The Post Office supported a 1999 law change that eased prosecutions using computer evidence

The Post Office supported a change in 1999 in the way computer evidence was looked at by UK law, which later made it easier to prosecute subsidiary postmasters for theft and false accounting. Without this change in the law, it would have been difficult for the organization to use its powers of prosecution to convict subsidiary postal administrators who – more than 20 years later – had those convictions overturned due to computer defects.

In 1995, the Law Commission held a consultation, which sought comments from prosecuting organizations, on a proposal to change the rules for using computer evidence in court.

At the time, Section 69 of the Criminal Evidence and Police Act 1984 stipulated that computer evidence must be subject to proof that a computer system is operating properly. The Post Office, which has special prosecutorial powers, said this was “a bit cumbersome” when prosecuting people accused of crimes, such as sub-postmasters who manage and own its branches.

The Law Committee wanted to obtain feedback on proposals to change this and to make an assumption that the computer system was operating correctly unless there was explicit evidence to the contrary. The new law was adopted in 1999 and coincided with the introduction of the Horizon IT system, which automates accounting in thousands of post office branches.

In response to the advice, which was disclosed in response to a Freedom of Information (FoI) request filed by computer scientist Stephen Murdoch at University College London, the Post Office criminal law division said the rule at the time was “fairly burdensome from a prosecutor’s point of view.” “.

The defendant wrote at the Post Office: “I consider computer evidence, in principle, to be no different from any other kind of evidence and should, in general, be admissible, so that any argument in court is of its weight rather than its admissibility. I therefore consider it to be There should be a presumption that the machine is in working order etc and if the defense wishes to argue otherwise then they obviously should be able to do so.For now, I consider the evidentiary requirements to be very stringent and could hamper prosecutions “.

It wasn’t long after Horizon was introduced that Branch Post officials began reporting unexplained accounting deficiencies. Businessmen, who owned and operated branches of post offices, were held liable for losses if they could not prove otherwise.

Between the launch of Horizon in 2000 and 2015, the post office used its prosecution powers to prosecute 736 sub-postmasters for financial crimes. Many of these suspected and claimed that Horizon was responsible for the unexplained accounting deficit. The Post Office has consistently denied that Horizon could be responsible and sued subsidiary postal officials — thanks to changes to the law around computer-based evidence, which assumed Horizon was operating unless proven otherwise. Some people went to prison and many have lived with criminal records ever since.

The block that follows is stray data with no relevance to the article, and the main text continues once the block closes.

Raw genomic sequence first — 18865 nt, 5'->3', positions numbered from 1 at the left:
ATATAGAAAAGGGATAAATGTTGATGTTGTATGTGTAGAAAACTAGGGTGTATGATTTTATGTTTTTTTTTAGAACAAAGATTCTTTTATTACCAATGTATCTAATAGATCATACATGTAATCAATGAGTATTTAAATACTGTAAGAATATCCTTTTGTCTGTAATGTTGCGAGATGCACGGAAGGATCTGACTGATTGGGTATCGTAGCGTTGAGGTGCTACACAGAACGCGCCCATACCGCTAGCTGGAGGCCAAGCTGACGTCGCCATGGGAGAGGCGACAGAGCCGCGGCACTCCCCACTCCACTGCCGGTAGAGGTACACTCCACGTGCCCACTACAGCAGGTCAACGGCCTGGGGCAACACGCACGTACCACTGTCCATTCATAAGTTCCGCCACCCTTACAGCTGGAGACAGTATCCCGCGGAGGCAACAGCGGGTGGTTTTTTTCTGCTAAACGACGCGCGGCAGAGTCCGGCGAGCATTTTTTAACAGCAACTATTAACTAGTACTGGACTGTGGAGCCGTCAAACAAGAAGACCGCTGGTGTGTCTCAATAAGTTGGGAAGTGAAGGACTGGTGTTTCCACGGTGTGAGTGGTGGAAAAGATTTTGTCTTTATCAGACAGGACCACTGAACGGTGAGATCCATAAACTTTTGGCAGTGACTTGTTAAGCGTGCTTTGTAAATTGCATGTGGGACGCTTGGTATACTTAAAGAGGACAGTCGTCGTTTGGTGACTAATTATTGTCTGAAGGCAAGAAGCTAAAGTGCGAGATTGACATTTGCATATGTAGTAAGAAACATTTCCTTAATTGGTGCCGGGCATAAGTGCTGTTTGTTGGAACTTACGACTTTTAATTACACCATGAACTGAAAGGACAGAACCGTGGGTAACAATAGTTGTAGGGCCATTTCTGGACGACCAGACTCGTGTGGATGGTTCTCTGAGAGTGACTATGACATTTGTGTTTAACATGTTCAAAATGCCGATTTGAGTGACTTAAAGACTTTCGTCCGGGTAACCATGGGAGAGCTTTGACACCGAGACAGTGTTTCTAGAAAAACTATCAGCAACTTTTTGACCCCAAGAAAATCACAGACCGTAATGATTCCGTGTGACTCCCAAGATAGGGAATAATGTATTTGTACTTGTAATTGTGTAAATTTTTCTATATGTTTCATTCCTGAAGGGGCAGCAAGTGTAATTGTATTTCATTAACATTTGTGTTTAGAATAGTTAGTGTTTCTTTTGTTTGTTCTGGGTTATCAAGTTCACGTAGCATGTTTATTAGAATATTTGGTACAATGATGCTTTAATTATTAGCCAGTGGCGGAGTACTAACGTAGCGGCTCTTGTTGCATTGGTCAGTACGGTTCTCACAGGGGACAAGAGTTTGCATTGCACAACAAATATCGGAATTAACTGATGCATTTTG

In its response to a 1995 Law Commission consultation, first disclosed by the FoI, the Post Office wrote: “In the event that a sub-postmaster is sued for theft or mis-accounting, the Post Office may need to rely on computerized accounting records. Often it is The sub-postmaster is the only person who can provide the evidence required under Section 69 of [PACE]. In the absence of confessions or other direct evidence, the Post Office may not be able to prove the case solely on the basis of its inability to meet the technical requirements of Section 69 of the [PACE]. “

In 2009, an investigation into Computer Weekly revealed for the first time that sub-program managers were to blame for unexplained accounting shortfalls. Ten years later, a group of 555 branch postal officials won a class action lawsuit in the Supreme Court that established that errors in the Horizon system could cause unexplained losses, and that the post office was aware of the errors in the system.

Since then, the convictions of 72 branch postmasters who were convicted as a result of post office prosecutions have since been overturned, some 20 years later. Much is expected to follow.

In the latest batch of postal sub-managers having false convictions overturned, it turned out in court that the post office offered some of those accused of theft, the option to plead guilty to the offense of false accounting, but only if they did not state their suspicions that problems with Horizon were the cause of the shortfall.

Leave a reply:

Your email address will not be published.